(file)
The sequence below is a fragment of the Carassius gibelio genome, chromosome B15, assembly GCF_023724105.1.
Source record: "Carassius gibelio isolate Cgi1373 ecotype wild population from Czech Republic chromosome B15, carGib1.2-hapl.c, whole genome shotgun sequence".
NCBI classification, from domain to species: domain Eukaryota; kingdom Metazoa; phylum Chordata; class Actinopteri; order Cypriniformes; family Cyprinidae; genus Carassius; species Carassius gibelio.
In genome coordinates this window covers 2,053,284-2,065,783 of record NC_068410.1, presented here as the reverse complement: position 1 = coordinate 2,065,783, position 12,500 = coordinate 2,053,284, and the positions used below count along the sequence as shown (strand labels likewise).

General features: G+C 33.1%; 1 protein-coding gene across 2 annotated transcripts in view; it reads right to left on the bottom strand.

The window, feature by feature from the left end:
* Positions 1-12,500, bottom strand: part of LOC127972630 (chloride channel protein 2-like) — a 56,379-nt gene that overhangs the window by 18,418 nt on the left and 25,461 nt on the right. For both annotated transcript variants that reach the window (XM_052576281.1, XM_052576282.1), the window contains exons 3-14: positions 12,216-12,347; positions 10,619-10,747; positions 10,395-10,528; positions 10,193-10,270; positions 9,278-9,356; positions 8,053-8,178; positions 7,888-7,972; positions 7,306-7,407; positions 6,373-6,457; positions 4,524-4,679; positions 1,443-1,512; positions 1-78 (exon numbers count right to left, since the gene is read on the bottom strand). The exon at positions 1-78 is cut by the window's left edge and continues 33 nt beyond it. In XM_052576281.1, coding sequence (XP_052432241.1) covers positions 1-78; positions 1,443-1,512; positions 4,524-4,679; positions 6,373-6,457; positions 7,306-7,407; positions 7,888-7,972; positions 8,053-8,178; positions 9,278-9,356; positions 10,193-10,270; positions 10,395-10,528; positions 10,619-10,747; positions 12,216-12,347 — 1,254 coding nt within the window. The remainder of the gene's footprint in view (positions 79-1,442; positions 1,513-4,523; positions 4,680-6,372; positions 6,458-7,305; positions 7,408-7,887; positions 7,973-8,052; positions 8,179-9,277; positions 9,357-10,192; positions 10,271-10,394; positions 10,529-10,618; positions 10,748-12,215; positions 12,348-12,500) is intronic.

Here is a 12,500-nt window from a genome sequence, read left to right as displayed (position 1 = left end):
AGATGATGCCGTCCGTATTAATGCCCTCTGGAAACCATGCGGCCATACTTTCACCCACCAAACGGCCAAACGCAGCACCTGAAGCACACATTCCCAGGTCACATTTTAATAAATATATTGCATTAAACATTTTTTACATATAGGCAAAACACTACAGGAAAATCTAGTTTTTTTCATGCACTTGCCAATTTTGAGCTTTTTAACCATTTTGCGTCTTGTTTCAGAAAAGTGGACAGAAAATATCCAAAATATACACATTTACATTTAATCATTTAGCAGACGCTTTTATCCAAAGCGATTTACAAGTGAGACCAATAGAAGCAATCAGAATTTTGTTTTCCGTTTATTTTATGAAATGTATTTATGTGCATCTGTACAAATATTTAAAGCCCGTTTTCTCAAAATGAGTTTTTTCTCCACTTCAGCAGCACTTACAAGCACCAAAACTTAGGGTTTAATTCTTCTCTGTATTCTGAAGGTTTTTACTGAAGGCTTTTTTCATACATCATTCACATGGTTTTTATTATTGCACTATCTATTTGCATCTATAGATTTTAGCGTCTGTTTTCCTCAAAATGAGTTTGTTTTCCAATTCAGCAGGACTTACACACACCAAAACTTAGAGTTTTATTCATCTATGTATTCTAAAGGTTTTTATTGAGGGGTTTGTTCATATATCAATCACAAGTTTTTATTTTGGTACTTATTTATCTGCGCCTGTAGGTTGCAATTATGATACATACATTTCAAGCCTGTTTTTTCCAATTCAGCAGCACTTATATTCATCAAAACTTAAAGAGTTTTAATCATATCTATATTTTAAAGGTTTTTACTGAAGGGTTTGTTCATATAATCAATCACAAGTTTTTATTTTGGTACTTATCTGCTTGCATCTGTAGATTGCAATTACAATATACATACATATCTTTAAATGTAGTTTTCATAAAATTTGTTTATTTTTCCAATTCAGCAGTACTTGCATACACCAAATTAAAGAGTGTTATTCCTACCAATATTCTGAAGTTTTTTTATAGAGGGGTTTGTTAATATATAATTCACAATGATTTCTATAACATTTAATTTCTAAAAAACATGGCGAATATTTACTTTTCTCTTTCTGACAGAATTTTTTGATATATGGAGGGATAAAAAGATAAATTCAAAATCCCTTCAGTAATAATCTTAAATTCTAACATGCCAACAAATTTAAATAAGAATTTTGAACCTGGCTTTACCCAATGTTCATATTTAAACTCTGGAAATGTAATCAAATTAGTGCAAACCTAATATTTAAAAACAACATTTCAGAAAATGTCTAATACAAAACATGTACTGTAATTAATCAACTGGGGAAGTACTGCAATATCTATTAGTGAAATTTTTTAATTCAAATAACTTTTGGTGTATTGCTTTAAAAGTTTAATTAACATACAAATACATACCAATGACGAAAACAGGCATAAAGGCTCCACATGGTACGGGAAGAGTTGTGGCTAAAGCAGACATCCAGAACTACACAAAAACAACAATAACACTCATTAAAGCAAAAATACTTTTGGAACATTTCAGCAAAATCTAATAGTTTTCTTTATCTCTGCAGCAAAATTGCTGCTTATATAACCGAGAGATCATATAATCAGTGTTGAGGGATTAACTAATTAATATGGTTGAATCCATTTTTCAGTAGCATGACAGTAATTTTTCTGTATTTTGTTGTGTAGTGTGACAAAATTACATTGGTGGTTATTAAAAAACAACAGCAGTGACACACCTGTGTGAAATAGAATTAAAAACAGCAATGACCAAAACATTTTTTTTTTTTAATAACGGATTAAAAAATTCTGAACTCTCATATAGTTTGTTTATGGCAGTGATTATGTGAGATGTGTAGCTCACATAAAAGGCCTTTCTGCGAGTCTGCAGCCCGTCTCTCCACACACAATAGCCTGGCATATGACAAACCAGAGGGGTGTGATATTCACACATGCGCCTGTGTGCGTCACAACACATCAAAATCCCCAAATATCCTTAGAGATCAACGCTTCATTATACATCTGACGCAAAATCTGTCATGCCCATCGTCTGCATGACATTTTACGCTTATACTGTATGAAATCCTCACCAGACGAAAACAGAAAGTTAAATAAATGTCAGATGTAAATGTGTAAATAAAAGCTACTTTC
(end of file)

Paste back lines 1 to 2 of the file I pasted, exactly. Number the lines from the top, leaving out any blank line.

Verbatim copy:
The sequence below is a fragment of the Carassius gibelio genome, chromosome B15, assembly GCF_023724105.1.
Source record: "Carassius gibelio isolate Cgi1373 ecotype wild population from Czech Republic chromosome B15, carGib1.2-hapl.c, whole genome shotgun sequence".